Early on when our family was taking Spanish lessons at the Amauta Spanish Language school, we would take their free Dance lessons on Friday nights. My wife and I and our kids would swirl around doing doble enchufles with twenty-something backpackers, while the instructor barked out the rhythm “uno, dos, tres…cinco, seis, siete.” After a few weeks, we started to get pretty good and started to accent our twists and swirls with a little Latino swagger. For us this was great entertainment and exercise and, as the rest of the backpackers headed out to the clubs for more, we’d go out for dinner and then head home to our apartment.
It seems that almost everywhere you go in Latin America, there is Salsa dancing. Salsa dancing originated in Cuba, where the Spanish guitar and the African drum collided to form unique rhythms in the New World. Salsa -- also a word for a sauce with various ingredients -- became popular as nickname to refer to a variety of different music, from several countries of Hispanic influence: Rhumba, Són Montuno, Guaracha, Mambo, Cha cha cha, Danzón, Són, Guguanco, Cubop, Guajira, Charanga, Cumbia, Plena, Bomba, Festejo, Merengue, among others. Many of these have maintained their individuality and many were mixed creating "Salsa".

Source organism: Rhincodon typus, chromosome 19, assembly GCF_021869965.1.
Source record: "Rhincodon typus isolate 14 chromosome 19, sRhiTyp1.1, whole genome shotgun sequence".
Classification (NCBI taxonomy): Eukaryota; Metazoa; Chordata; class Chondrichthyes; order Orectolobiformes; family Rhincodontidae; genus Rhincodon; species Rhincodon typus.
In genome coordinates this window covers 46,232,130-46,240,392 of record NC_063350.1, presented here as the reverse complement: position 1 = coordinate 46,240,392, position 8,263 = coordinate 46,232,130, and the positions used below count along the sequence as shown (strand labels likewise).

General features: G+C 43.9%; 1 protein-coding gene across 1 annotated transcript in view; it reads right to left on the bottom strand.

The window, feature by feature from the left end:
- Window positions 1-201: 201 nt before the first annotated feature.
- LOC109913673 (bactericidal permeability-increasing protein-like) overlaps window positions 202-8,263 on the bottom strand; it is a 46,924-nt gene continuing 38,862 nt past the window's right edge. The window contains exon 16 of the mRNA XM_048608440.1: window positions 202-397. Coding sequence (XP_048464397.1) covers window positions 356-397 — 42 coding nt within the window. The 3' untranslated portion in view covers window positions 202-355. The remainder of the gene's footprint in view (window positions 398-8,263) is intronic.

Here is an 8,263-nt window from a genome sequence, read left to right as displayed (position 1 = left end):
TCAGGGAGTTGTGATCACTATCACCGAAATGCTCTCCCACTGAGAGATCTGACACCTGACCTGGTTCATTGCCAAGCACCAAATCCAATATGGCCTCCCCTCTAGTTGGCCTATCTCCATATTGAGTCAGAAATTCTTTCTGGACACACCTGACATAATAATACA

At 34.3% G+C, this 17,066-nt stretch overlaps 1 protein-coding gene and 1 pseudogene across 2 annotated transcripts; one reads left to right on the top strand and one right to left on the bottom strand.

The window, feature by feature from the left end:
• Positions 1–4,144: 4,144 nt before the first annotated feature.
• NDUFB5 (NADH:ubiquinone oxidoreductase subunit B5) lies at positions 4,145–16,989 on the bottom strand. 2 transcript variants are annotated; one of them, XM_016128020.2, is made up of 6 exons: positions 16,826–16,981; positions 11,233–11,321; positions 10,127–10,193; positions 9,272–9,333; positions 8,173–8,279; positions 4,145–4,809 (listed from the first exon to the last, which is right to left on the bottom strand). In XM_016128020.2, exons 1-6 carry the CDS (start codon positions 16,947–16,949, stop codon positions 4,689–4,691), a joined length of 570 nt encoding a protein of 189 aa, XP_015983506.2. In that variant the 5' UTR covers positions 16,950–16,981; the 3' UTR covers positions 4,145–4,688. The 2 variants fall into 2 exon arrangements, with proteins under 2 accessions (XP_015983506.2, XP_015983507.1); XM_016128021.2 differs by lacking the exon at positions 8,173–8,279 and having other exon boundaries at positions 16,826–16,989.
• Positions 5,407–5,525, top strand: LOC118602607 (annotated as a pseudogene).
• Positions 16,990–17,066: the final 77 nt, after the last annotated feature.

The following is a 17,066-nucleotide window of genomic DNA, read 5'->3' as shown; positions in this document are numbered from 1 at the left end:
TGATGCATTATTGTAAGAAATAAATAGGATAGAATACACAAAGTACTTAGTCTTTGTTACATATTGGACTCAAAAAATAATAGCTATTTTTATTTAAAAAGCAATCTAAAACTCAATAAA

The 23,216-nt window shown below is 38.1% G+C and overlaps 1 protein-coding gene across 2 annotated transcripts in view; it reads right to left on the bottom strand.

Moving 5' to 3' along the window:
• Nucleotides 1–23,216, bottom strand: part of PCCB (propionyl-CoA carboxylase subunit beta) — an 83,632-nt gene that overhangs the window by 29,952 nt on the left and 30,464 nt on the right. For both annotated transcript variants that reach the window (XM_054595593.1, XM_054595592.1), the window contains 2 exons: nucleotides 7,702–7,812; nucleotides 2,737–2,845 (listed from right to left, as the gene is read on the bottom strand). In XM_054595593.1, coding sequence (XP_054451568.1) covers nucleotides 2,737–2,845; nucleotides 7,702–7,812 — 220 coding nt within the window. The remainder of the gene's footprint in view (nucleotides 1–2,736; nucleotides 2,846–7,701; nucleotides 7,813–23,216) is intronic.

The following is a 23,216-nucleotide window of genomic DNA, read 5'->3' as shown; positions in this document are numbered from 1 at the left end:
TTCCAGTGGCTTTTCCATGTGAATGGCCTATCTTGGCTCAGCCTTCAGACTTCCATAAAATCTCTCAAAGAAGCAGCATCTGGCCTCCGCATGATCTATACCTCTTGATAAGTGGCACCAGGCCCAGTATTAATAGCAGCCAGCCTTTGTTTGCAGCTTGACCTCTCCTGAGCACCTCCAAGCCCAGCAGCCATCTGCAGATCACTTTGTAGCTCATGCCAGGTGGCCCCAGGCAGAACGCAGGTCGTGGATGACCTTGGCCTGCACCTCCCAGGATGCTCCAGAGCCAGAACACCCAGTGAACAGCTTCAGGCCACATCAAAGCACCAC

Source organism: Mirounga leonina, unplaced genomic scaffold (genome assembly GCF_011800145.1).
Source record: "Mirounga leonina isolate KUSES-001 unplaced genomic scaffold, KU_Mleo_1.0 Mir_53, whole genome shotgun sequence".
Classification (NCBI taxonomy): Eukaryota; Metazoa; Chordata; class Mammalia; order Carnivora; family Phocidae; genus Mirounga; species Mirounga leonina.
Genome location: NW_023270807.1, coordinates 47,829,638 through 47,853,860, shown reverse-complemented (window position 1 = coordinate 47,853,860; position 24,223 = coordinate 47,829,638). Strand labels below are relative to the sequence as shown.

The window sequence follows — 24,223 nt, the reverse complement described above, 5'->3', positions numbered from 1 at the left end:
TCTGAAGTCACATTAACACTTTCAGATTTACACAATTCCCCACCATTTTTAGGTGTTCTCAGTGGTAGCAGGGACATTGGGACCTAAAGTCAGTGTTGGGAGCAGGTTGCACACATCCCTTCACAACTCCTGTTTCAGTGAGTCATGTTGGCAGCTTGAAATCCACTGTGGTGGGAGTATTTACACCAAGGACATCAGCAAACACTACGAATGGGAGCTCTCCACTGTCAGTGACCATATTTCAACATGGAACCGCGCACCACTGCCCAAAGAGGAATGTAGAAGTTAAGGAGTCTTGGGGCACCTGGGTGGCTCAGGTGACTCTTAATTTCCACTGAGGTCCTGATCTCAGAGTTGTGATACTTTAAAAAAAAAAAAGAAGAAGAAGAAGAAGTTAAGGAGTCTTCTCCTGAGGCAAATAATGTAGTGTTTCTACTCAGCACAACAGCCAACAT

The more we think about life in Peru – as well as the rest of Latin America -- the more we realize how the fusion of three continents (Europe, South America, Africa) touches almost every aspect of Peruvian life.
Posted by Jason at 9:53 AM